Let’s detour for wine and hiking: While there’s hardly a bad place you could choose to hike along the Nahe’s extensive network of trails, there’s one stretch in particular that stands out. The official website for German wines touts the 12-mile stretch between Schloßböckelheim and Bad Münster am Stein-Ebernburg as a challenging trail offering castle ruins, vineyards and a hike over the Rotenfels, the steepest rock face between the Alps and Scandinavia. Alternately, park in either Staudernheim or Norheim, hike one way and take the train back to your car.

How’s that wine rack back home looking? Fill in those gaps with bottles from any number of quality wineries. You won’t go wrong if you call in to the shop of the Weingut Dönnhoff in Oberhausen, one of the Nahe region’s most praised wineries.

Bad Münster am Stein-Ebernburg: Although we’ve been following the course of the river all along, we haven’t yet had the chance to get near it. Experience the Nahe up close by stopping for a stroll in the cute and compact spa town’s Kurpark, perched at the foot of a soaring red cliff. Take a pause by the inhalation wall, where the briney air is said to do wonders for ailing lungs.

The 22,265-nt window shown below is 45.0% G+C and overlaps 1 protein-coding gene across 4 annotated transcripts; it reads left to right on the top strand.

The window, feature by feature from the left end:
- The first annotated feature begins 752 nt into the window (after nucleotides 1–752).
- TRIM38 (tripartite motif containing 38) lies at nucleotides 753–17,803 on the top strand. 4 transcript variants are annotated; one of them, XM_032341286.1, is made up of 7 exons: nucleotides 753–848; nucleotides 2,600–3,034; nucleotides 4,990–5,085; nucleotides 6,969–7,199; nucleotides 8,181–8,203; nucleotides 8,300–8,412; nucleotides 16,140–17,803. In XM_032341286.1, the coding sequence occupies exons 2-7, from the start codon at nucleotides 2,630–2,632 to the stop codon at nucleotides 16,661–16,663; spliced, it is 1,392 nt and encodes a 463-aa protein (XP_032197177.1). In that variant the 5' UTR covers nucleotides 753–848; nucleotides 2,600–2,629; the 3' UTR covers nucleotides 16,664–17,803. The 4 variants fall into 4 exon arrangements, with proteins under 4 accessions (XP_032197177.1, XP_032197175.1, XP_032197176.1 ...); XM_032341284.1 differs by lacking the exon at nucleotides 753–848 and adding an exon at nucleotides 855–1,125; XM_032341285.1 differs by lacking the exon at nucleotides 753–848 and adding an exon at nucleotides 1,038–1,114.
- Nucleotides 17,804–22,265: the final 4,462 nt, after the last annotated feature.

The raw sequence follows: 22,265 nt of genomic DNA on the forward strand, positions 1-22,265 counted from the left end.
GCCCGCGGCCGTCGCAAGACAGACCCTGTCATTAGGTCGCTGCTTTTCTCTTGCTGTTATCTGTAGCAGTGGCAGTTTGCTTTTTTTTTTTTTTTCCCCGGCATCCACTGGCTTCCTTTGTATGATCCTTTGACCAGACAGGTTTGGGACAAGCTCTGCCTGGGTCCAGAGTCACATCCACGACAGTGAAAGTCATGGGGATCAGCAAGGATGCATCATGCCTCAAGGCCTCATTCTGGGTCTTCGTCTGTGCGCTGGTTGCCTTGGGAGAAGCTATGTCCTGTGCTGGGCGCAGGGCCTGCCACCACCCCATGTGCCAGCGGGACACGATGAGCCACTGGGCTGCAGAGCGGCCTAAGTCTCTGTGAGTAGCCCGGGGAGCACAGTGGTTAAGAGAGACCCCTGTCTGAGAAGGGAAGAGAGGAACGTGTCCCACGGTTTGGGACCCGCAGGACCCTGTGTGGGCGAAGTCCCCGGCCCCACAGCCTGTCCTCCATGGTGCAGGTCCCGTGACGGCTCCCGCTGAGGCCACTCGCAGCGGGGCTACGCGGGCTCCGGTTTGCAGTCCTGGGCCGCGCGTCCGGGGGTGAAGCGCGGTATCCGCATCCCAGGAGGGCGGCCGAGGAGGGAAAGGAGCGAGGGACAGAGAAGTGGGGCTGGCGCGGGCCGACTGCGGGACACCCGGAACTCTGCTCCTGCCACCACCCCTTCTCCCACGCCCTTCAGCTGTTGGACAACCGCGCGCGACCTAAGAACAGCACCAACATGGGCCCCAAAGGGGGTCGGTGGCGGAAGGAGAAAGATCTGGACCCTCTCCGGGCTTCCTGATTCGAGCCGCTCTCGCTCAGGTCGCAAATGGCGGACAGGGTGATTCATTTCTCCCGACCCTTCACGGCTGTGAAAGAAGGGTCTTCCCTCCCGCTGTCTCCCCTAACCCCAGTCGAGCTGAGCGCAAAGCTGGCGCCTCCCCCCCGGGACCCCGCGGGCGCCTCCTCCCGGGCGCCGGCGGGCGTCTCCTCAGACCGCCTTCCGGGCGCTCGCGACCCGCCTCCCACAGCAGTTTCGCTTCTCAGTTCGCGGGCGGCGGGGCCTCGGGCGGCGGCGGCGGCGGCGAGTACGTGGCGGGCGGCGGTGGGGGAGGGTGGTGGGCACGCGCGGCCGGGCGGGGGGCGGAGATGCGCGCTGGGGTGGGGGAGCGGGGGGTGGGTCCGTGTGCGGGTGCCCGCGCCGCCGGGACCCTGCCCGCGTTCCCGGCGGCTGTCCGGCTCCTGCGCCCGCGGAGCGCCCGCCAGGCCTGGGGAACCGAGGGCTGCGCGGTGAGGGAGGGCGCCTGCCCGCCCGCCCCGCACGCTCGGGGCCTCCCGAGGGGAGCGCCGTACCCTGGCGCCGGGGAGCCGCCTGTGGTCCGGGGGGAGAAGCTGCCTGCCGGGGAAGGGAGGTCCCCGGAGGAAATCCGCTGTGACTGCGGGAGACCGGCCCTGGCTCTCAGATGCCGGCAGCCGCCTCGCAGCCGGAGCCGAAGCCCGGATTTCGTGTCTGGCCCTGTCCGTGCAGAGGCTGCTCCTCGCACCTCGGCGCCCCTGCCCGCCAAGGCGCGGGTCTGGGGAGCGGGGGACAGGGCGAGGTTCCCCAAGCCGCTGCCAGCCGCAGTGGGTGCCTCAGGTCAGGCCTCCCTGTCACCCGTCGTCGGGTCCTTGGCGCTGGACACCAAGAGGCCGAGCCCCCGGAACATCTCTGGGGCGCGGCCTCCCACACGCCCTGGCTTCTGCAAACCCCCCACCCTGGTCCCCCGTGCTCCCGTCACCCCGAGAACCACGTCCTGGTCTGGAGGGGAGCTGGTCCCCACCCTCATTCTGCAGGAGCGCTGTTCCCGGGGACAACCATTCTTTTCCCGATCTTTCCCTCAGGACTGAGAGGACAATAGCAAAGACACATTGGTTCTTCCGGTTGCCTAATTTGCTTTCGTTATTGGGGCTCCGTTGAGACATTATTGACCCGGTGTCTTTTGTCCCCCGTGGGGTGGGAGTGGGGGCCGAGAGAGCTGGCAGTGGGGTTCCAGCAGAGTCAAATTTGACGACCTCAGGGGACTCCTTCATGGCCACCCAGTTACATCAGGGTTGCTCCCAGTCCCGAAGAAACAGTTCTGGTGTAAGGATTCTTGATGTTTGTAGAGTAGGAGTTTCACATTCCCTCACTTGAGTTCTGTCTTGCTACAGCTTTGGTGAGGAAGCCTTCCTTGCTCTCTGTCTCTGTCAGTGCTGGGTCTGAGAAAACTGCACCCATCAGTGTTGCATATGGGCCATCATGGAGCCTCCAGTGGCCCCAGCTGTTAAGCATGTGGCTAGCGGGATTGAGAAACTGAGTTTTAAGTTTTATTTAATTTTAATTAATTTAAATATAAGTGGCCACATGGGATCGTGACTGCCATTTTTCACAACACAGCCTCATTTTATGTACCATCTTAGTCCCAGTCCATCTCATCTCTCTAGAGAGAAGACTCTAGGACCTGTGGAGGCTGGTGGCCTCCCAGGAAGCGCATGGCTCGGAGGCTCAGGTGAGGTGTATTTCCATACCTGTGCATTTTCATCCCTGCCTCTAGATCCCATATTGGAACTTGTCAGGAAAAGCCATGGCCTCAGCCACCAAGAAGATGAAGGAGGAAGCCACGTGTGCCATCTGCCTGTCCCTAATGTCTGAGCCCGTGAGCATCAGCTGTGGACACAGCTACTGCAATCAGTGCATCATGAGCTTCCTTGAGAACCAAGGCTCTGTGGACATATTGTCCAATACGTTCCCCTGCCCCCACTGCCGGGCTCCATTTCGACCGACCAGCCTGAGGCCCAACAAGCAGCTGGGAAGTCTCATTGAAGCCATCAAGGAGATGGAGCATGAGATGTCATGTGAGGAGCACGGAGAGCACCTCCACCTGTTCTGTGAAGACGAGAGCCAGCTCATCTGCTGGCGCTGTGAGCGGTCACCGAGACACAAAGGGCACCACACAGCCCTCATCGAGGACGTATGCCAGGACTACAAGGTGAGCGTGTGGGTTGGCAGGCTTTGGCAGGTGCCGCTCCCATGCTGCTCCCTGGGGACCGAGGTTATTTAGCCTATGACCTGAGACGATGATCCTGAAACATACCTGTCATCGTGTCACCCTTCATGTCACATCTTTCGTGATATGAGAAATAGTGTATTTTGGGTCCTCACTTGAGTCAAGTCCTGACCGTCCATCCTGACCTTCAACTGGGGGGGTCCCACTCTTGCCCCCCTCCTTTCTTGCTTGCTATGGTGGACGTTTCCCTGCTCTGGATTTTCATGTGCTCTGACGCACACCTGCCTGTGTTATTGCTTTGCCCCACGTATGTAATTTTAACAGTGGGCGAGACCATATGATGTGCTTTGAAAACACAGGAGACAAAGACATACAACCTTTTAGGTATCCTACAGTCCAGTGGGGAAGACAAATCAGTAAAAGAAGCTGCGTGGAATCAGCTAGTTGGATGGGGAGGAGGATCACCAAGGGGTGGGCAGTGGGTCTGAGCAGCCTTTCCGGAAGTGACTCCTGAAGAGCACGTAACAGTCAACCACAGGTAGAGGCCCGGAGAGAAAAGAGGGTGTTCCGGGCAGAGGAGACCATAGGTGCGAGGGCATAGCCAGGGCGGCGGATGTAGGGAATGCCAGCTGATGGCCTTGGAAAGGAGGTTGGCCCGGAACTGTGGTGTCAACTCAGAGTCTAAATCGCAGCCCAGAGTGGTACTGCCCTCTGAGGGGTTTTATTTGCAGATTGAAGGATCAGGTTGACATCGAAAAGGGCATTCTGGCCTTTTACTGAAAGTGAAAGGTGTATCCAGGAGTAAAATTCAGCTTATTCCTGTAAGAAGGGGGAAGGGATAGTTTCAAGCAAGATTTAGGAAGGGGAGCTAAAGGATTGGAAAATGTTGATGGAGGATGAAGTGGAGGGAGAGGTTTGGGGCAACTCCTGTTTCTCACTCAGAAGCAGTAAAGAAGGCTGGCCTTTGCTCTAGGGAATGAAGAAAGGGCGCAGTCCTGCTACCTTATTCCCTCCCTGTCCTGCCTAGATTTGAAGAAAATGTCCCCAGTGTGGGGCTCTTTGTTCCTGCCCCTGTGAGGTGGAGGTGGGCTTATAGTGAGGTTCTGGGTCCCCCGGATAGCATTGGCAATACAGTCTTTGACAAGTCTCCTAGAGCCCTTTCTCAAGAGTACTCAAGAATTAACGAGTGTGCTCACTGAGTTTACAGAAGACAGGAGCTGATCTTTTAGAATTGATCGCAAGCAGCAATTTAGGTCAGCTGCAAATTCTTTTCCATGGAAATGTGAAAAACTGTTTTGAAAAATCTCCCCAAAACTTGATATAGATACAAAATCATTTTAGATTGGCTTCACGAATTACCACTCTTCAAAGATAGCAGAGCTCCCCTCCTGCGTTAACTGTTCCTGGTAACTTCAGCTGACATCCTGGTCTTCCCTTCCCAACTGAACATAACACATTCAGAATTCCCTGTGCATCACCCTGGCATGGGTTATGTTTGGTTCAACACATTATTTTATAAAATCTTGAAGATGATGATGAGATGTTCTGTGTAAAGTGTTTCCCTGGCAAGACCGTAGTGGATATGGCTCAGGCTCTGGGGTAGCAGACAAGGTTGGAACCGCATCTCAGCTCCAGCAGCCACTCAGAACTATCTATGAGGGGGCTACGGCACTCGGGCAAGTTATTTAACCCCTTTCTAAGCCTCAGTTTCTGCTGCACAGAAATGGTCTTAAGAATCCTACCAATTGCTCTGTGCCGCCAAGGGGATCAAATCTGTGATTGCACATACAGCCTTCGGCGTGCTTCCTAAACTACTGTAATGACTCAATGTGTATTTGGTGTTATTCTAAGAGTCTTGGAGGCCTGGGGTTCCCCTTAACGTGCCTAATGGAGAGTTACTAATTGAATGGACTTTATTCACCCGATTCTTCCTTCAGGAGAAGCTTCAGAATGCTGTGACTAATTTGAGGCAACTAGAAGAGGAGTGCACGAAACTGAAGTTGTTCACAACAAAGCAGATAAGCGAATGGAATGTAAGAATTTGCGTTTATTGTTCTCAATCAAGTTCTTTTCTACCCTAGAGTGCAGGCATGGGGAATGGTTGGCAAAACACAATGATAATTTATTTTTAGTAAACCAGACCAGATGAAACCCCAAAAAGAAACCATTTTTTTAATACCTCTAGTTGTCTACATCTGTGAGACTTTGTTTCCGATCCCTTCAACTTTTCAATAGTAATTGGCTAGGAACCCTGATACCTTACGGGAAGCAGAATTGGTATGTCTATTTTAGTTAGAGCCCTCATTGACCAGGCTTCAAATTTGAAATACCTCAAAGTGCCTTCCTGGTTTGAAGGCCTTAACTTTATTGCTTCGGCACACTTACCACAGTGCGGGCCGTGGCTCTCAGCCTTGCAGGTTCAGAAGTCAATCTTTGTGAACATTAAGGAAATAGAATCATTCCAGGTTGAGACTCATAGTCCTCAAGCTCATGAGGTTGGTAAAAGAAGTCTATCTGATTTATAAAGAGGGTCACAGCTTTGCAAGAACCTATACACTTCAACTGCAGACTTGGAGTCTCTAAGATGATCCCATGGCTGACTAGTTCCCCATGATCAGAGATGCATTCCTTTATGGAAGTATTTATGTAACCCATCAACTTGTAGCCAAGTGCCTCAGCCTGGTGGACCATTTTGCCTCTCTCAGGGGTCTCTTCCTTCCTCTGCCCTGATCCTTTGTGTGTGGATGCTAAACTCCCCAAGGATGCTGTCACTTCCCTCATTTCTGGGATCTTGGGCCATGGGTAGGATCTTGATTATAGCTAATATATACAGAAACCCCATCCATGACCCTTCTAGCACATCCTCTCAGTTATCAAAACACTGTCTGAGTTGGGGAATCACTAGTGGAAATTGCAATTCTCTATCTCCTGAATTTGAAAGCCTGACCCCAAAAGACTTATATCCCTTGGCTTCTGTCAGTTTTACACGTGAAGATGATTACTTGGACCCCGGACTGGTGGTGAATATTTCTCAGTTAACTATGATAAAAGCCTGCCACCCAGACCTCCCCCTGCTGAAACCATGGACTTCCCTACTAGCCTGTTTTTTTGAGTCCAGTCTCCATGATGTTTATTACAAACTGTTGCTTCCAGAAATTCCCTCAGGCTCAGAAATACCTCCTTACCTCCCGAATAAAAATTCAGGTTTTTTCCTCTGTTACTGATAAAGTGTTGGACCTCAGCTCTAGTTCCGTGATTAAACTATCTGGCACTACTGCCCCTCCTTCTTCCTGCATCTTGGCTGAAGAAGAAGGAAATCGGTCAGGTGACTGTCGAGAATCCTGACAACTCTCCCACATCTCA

Bad Kreuznach: You’ll want to budget a good couple of hours for this charmer of a town, which offers plenty of paved pathways alongside the Nahe, as well as pedestrian bridges crossing over it. A soak in the crucenia thermal baths or a few blissful hours in the textile-free Bäderhaus spa is the way to go. As is, you can still enjoy the sight of the “Brückenhäuser,” timbered houses built directly atop the Alte Nahebrücke stone bridge, built in the year 1300.

Bingen: Our final stop on today’s journey is a town that sits at the confluence of the Nahe and the Rhine. Just before reaching the town proper, it’s worth stopping to take a look at the Drususbrücke. Germany’s oldest stone bridge is named after a Roman general. The bridge’s easternmost pillar houses a small chapel, carved out to ensure the bridge’s protection by the church. The town’s other don’t-miss sights include Klopp Castle and the Mouse Tower on the banks of the Rhine, which is for us, as it is for the Nahe, our final destination.

And there you have it—our tour is complete. The Nahe and its valley are a stunning, often-overlooked natural wonder not so far from home. Have you explored any of the places mentioned?